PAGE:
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. Last Updated: 07/27/2016

Managers Hold Tenders Instead of Auditions

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The question of who will succeed Vladimir Putin when his second term ends next year has been the hottest topic for political analysts and journalists for at least a year now. It's not surprising: The future configuration of Russian politics will depend to a great extent on who is the next president and how the transition of power will occur under "managed democracy." What is surprising is that the experts are only trying to determine who will get the nod. That Putin might not make a choice doesn't appear to have crossed anyone's mind.

This might be due to the fact that former President Boris Yeltsin chose Putin to follow him. That Yeltsin managed to pull this off in a chaotic political climate seems to convince people that it should be a cinch for Putin during a period of order and stability. This is a mistake.

Yeltsin began preparing for the transition of authority two years before the 2000 presidential election. The preparations involved a kind of casting call, by which prospective candidates were given a chance to read for the part of president while serving in the post of prime minister. For various reasons, Yeltsin was dissatisfied with the performances of Viktor Chernomyrdin, Sergei Kiriyenko, and Sergei Stepashin. Yevgeny Primakov never stood a chance, as he did not fit with the ruling elite and his appointment in 1998 was just a temporary concession to the State Duma and a stopgap measure while the government extricated itself from the default crisis. Ultimately, Yeltsin invited Putin, then the head of the Federal Security Service, to give the role a shot.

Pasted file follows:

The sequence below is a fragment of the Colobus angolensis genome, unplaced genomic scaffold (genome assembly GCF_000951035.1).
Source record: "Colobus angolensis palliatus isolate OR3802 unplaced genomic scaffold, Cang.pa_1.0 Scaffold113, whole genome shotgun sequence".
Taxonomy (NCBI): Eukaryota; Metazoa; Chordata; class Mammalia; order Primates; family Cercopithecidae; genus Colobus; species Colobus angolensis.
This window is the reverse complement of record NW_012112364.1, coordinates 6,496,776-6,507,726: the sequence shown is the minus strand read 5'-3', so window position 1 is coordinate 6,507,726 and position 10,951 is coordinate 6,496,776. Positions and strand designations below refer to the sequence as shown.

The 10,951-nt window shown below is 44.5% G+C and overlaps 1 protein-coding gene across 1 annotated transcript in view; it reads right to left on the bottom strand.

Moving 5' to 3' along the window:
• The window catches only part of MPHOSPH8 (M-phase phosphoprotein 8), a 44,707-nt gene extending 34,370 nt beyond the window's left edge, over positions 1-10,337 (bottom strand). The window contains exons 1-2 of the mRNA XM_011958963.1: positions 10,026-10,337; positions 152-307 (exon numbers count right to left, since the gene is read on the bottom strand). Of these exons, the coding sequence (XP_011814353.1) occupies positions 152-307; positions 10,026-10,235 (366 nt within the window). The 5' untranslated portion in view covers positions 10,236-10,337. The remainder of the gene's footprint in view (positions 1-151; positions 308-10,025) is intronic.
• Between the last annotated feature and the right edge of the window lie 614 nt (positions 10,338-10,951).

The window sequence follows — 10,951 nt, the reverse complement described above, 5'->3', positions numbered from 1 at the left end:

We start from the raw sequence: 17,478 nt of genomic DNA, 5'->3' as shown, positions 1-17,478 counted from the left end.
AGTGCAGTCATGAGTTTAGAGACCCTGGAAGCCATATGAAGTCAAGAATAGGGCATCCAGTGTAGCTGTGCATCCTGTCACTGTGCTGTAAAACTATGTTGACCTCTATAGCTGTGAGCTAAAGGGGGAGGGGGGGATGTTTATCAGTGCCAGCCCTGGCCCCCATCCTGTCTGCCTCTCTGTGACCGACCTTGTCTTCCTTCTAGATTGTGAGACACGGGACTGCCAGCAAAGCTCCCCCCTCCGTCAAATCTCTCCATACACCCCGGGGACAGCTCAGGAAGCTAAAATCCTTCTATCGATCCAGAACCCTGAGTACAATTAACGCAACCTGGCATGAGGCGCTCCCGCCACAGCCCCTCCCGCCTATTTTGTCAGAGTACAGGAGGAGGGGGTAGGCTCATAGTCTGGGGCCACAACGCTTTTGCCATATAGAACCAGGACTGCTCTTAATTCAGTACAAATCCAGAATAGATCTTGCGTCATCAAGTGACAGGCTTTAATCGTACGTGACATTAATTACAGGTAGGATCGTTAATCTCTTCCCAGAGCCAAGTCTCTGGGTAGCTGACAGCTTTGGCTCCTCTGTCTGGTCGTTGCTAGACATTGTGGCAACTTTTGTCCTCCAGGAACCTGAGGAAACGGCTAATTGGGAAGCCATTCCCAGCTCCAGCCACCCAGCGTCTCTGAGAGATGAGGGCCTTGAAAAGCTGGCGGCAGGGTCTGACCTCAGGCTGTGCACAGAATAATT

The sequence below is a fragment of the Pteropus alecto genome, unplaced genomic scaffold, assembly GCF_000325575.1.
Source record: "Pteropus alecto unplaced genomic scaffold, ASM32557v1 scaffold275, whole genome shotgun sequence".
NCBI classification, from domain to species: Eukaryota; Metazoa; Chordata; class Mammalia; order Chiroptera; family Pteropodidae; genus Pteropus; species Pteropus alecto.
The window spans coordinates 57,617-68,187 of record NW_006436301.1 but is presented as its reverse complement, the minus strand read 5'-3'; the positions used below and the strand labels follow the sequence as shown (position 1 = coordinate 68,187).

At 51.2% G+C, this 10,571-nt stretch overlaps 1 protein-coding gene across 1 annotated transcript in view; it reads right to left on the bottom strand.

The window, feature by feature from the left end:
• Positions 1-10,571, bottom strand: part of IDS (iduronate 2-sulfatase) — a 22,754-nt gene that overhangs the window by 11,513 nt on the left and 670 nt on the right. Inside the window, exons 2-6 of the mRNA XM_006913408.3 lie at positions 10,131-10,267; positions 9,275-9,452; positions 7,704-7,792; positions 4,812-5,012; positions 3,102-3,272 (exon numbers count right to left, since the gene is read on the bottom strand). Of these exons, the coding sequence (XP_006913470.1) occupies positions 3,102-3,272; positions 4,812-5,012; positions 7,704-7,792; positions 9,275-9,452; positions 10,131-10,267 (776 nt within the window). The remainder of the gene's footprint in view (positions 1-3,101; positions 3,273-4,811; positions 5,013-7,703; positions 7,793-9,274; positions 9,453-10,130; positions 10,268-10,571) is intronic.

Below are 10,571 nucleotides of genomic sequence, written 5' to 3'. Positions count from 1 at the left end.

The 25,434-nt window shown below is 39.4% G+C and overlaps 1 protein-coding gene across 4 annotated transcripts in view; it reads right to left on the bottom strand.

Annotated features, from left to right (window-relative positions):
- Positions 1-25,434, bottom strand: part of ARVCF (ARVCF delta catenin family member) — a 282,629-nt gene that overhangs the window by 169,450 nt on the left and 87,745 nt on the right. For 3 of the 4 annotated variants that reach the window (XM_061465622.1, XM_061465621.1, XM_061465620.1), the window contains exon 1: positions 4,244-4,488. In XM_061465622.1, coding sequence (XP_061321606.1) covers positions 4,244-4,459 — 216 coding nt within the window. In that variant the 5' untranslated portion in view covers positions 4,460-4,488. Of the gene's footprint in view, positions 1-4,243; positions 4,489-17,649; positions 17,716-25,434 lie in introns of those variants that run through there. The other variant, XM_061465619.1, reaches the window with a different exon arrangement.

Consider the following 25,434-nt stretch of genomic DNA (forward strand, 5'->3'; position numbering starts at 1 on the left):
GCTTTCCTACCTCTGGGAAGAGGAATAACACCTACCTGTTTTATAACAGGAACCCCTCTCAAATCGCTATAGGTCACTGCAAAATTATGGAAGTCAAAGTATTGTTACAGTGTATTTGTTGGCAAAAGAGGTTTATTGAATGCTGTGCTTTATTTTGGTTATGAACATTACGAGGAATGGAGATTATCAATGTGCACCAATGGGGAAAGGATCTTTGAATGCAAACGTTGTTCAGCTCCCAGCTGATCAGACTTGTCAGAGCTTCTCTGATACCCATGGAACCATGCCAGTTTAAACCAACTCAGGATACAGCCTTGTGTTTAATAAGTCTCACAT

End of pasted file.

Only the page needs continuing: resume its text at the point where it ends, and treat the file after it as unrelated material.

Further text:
It would be naive, of course, to believe Yeltsin did this single-handedly, as the oligarchs haunting the halls of the Kremlin also played a role. What is important for our discussion is not who was involved, but the mechanism involved in the transfer of authority.

As Yeltsin's successor and Russia's rightful ruler, Putin has managed to bring relative order to the economic, political and public life of the country. He did so by establishing his notorious "vertical of power" and fine-tuning his system of managed democracy. Although there seems to be little that could stop him from seeking and winning a third term and the numerous "appeals from the people" we have seen to this effect, Putin has rejected the possibility out of hand. So we are back to the successor paradigm. This time, the process is entirely different from what we saw in 1998 and 1999.

Putin seems to have no intention of using the prime minister's job to run a casting call. Instead, he seems to be looking to find a replacement by tender. Long-serving Prime Minister Mikhail Fradkov's lack of presidential ambitions has allowed high-ranking members of the government, the presidential administration and from among regional governors to position themselves as the best candidate for job. Putin let it be known that he approved of the competition as a means of identifying the strongest among them, emphasized his impartiality toward the individual candidates and then promoted both Sergei Ivanov and Dmitry Medvedev to the post of first deputy prime minister as the two candidates garnering the highest "ratings." This leaves a small group of candidates in position to vie for the post.